Have the dinosaurs returned?

JetBlue over the course of its short life has gone from being in no GDSs to being in all four. Southwest, after keeping its toe in the Sabre pool for several years, decided this year to get into the Galileo system and to venture into Worldspan's waters next year.

Now from Europe comes word that EasyJet is broadening its distribution strategy by participating in Europe's Big Two, Amadeus and Galileo.

From these events you might conclude that the GDS channel is making a comeback among the apostate low-fare carriers, at least for managed business travel.

You'd be half right.

This movement of low-fare carriers toward the GDSs reflects their improved appeal following the recent fee adjustments and restructurings. It also reflects, in the case of EasyJet, an improved technology for managing direct connections between low-fare carrier res systems and the GDS.

But we suspect that innovation on the GDS side is only part of the reason for these events. The other reason may be that the Web is old hat.

As the cyber consultants at PhoCusWright have phrased it, booking travel online is "becoming the norm."

Is there a more boring word than "norm?"

Not only is it a case of "The thrill is gone," to quote B.B. King, but shopping online is increasingly becoming a chore. In a recent report from Forrester Research, Henry Harteveldt warned online travel sellers that their Internet operations may not be as sleek as they think, as travelers "slog" through travel sites, "hashing through your mumbo jumbo."

For all its flaws and its allegedly high costs, the GDS channel has always had the ability to deliver valuable business to airlines, even when the airlines were preoccupied with low-hanging fruit.

For observers taking the long view, it's both interesting and ironic to see the low-cost airlines now turning to the GDS channel as a growth strategy, looking for new customers. 

A hundred bucks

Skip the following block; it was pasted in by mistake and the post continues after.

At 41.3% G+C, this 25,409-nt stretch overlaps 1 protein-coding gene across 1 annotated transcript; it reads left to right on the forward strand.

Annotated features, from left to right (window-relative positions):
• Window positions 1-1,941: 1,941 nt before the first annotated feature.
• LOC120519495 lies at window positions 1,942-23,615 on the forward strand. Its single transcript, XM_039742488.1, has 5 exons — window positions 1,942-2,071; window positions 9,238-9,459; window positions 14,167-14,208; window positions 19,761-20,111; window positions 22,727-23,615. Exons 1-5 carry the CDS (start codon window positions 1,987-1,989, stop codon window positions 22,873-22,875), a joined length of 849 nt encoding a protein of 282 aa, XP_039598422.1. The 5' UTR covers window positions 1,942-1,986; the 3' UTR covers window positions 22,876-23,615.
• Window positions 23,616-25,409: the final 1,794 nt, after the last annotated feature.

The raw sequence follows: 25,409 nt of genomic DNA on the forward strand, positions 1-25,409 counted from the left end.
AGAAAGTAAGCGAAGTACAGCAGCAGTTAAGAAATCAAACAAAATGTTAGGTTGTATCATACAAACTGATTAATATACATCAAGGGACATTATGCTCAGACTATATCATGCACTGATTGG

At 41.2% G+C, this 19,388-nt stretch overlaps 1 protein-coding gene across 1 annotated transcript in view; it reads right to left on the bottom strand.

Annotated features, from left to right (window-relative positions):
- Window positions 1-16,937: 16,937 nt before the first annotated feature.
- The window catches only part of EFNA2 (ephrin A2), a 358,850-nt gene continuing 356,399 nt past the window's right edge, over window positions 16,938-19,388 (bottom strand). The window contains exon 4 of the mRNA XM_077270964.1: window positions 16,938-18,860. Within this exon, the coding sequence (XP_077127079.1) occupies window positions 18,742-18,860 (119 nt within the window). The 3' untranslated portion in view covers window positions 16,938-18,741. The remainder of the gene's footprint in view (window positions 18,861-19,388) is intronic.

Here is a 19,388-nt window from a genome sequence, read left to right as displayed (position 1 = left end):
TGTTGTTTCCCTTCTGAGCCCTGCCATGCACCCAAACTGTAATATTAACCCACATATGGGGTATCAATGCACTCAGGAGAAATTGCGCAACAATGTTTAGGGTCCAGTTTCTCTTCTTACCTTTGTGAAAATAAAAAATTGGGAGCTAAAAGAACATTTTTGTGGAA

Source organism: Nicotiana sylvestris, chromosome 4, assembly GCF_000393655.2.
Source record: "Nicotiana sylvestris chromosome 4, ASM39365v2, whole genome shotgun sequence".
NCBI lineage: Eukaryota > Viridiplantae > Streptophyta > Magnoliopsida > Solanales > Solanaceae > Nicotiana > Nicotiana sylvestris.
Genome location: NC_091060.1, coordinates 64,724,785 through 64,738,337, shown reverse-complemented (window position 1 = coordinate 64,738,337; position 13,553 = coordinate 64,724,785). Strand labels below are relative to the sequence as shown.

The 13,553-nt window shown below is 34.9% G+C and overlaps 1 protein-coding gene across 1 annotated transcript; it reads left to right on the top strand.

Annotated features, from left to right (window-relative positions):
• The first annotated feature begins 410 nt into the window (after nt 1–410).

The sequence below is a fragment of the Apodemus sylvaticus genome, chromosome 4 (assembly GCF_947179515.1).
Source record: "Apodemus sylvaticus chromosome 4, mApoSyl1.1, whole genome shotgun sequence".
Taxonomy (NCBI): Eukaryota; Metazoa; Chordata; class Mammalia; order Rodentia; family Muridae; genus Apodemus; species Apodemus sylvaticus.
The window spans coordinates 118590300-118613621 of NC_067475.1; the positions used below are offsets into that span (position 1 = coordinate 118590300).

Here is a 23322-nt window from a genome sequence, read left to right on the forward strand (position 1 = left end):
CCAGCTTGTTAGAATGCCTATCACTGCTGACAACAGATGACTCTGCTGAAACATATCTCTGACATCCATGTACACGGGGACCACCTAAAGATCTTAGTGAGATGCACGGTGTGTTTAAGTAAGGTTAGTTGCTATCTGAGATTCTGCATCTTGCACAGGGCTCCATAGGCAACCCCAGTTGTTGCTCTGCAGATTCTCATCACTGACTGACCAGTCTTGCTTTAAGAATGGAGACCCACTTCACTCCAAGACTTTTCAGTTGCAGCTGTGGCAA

A hundred bucks used to be a big deal. Now it's a barrier to be broken, and everybody is pondering the implications of $100 oil.

Recent news events offer three ways of looking at a hundred bucks:

" Carnival Corp. has one of the most enviable profit margins in all of travel, but when it adds a fuel surcharge to cruises on 68 ships across six brands and makes it retroactive to business already on the books, you have to figure that oil prices are having an impact.

As for the airlines, all we can say is: Ouch! 

" Passports haven't broken the barrier yet. We have no idea how much it should cost to produce a passport, but we always thought the U.S. fee of $97 was a little steep.

Our suspicions seemed to be confirmed when a GAO report suggested that the State Department may have been overcharging us. The U.S. fee, however, is in line with the fee charged in Canada and is a bargain compared with the U.K., where a new passport costs 72 pounds, or $151. Ouch!

" "Average Daily Rate" is an important hotel industry benchmark. It came to about $97 last year and beat crude oil to the $100 mark earlier in 2007. It was hovering around $105 when November began and, like everything else, is probably heading north. Ouch again!   

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